He need not have known the precise object of their interview with Macbeth, and I think it was probable, from the action of the scene, that he was not told of it until after Macbeth's conversation (act iii. sc. 1) with the two murderers, at the conclusion of which, I infer, he was commanded to watch them.
Now the stage direction in act iii. sc. 1 is: 'Exeunt all but
Macbeth and an Attendant.' With a confidential servant, this is just what might happen without exciting notice.
The words are :
Macb. Sirrah, a word with you. Attend those men
Attend. They are, my lord, without the palace gate.
The tone of contempt is obvious, and also the fact that this attendant had been taken, to a certain extent, into his master's confidence, with a sort of careless assurance of his secrecy. We learn that he has been just now on the watch for the two men, and presume that he had conducted them to Macbeth the day before.
The next direction is: Re-enter Attendant with Two Murderers ;' when Macbeth says to him, in the same tone and manner,
Now go to the door and stay there till we call.
The attendant then retires, and is not recalled by Macbeth; but the action which I am about to suggest, and which the text fully warrants, would, if carried out, afford the opportunity for Macbeth to communicate to him the undertaking of the two murderers, and give him instructions to follow and observe them. If the attendant left the chamber by one door (Now go to the door and stay there till we call ') and the murderers by another, and if Macbeth used the former egress, the suggestion would be that at this moment, while he kept the murderers waiting, and in expectation of seeing him again (I'll call upon you straight-abide within '), he went after the attendant and gave him his instructions.
By this device Macbeth gains the object which he has been seeking. He secures to himself a check upon the two murderers in the person of this attendant, who is made an accomplice, and whose lips are sealed. A very slight and legitimate change in the accepted stagebusiness would make all this stratagem clear to the audience, and it fits in with my theory that the attendant was a trusty, and not a common, servant. Had he been otherwise, the most momentous and secret transaction of the play would never have been committed to him.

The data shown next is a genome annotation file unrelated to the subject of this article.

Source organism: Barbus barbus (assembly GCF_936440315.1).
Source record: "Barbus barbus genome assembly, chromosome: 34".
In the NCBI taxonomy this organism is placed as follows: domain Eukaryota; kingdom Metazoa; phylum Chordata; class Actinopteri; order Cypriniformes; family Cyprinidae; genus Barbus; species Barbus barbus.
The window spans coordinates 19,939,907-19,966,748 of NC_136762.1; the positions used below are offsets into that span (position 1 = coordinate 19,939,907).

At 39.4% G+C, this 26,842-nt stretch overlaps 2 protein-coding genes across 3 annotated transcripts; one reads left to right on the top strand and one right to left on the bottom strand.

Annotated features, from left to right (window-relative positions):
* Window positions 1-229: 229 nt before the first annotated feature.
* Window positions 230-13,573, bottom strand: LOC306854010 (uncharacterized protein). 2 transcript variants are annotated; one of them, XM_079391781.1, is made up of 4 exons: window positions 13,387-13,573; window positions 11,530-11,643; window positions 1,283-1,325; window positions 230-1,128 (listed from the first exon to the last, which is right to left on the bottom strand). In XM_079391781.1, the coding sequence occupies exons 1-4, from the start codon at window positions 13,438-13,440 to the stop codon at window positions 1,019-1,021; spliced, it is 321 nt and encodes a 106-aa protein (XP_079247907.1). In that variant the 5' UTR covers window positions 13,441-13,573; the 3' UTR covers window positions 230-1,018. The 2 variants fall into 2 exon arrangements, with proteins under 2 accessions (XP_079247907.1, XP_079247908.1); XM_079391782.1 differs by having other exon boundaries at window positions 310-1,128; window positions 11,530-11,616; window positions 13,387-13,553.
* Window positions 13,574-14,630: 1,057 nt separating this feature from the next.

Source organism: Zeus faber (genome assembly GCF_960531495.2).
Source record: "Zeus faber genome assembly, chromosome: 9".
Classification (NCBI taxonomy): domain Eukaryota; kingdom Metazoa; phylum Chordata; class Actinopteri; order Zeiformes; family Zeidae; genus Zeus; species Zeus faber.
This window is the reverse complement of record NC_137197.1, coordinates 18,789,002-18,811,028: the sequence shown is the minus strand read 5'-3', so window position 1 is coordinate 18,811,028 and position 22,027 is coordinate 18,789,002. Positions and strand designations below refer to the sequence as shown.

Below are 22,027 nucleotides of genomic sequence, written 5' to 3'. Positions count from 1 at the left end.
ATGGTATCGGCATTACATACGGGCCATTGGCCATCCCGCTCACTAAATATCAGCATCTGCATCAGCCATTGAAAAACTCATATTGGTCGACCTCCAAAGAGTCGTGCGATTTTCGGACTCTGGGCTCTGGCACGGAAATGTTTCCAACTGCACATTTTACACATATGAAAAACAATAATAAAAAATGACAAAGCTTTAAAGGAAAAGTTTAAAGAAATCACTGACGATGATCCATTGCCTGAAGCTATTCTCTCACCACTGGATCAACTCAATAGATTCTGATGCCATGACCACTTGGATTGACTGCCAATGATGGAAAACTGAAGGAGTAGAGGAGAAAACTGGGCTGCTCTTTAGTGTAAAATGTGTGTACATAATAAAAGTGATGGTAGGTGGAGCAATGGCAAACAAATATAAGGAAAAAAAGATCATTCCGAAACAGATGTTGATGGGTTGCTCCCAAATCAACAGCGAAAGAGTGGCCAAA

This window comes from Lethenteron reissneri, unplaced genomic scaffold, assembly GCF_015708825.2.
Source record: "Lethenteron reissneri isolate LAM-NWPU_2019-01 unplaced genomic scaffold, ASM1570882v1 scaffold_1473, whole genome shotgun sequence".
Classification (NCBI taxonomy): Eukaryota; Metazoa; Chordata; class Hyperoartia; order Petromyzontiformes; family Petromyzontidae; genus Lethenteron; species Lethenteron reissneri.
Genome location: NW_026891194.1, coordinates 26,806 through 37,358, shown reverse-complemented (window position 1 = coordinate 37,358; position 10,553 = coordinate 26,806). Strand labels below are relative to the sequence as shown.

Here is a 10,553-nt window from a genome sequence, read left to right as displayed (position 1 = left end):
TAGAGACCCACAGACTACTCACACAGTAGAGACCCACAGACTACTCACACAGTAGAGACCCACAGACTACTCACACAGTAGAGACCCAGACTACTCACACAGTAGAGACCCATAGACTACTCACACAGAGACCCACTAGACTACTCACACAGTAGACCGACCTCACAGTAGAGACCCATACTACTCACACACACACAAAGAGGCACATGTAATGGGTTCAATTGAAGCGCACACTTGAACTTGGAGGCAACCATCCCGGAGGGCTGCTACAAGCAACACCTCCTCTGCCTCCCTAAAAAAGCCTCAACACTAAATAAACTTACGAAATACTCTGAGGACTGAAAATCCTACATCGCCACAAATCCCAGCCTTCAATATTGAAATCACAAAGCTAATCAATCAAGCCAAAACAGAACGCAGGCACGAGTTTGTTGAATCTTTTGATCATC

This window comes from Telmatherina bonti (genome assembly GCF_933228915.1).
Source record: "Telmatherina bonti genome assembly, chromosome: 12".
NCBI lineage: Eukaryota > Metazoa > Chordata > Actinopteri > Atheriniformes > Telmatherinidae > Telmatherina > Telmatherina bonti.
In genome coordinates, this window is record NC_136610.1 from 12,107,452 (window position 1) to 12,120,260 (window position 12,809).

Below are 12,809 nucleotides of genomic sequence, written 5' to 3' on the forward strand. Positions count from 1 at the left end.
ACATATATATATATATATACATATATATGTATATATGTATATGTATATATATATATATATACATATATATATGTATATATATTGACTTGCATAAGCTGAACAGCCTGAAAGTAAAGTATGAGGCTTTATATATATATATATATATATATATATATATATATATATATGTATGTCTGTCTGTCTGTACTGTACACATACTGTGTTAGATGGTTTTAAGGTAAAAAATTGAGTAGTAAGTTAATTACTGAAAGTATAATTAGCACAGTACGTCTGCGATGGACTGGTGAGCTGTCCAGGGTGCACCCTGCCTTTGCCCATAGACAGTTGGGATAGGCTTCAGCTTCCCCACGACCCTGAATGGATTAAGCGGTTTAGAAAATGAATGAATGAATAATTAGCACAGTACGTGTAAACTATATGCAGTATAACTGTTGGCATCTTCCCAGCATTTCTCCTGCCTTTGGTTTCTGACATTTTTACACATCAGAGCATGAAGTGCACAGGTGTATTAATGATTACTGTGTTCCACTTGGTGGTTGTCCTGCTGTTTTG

Coming now to the murder of Banquo (act iii. sc. 3), we find that the words prove that one man is a stranger to the other two, at any rate so far as his privity to the enterprise is concerned. But the manner in which the Second Murderer satisfies the First that the newcomer need not be mistrusted strengthens my theory. For either the Second Murderer did not recognise the stranger at all, owing to the darkness of the night, and so distrusted him until he had delivered his credentials in shape of his intimate acquaintance with the whole place and scheme, or else perhaps they did recognise him as the attendant whom they had seen before; in which case also they would have been
chary of confiding in him, as they had received from Macbeth no instructions to trust him in this matter. Indeed the instant reply of the Second Murderer, in order to allay the fears and misgivings expressed by the First, would favour the assumption that the stranger was a man they already knew, and who, up to a certain point at all events, was aware of their project. His further knowledge of the matter would be less surprising to them than if shown by anybody else, and he would thus be more easily taken into comradeship. Except upon the theory that they had seen or known something of him previously, they would hardly be likely so soon to accept his mere word.
Enter Three Murderers.
But who bid thee join us?
1st Mur. 3rd Mur.
2nd Mur. He needs not our mistrust; since he delivers Our offices, and what we have to do,
To the direction just.
A light! A light!
The exact familiarity which the Third Murderer shows with the surroundings of the palace and the readiness with which his information is accepted by the others, suggest that he must have been somebody quite conversant with the palace usages and approaches. This familiar knowledge may very well have been another reason in Macbeth's mind for connecting his attendant with the deed, if only by an after-thought, lest it might fail through the ignorance of the strangers as to the spot where they should post themselves, and other necessary precautions.
My theory would account for this familiar acquaintance with the locality on the part of the Third Murderer without recourse to any such violent improbability as that the Third Murderer was Macbeth
It may now be considered what a difference in the usual arrangement of the banquet scene this supposition would make. We have no knowledge that it may not have been originally acted upon in the manner which I will briefly describe.
Think of the effect of the First Murderer being brought to the banquet-room by the attendant, and the latter standing by during the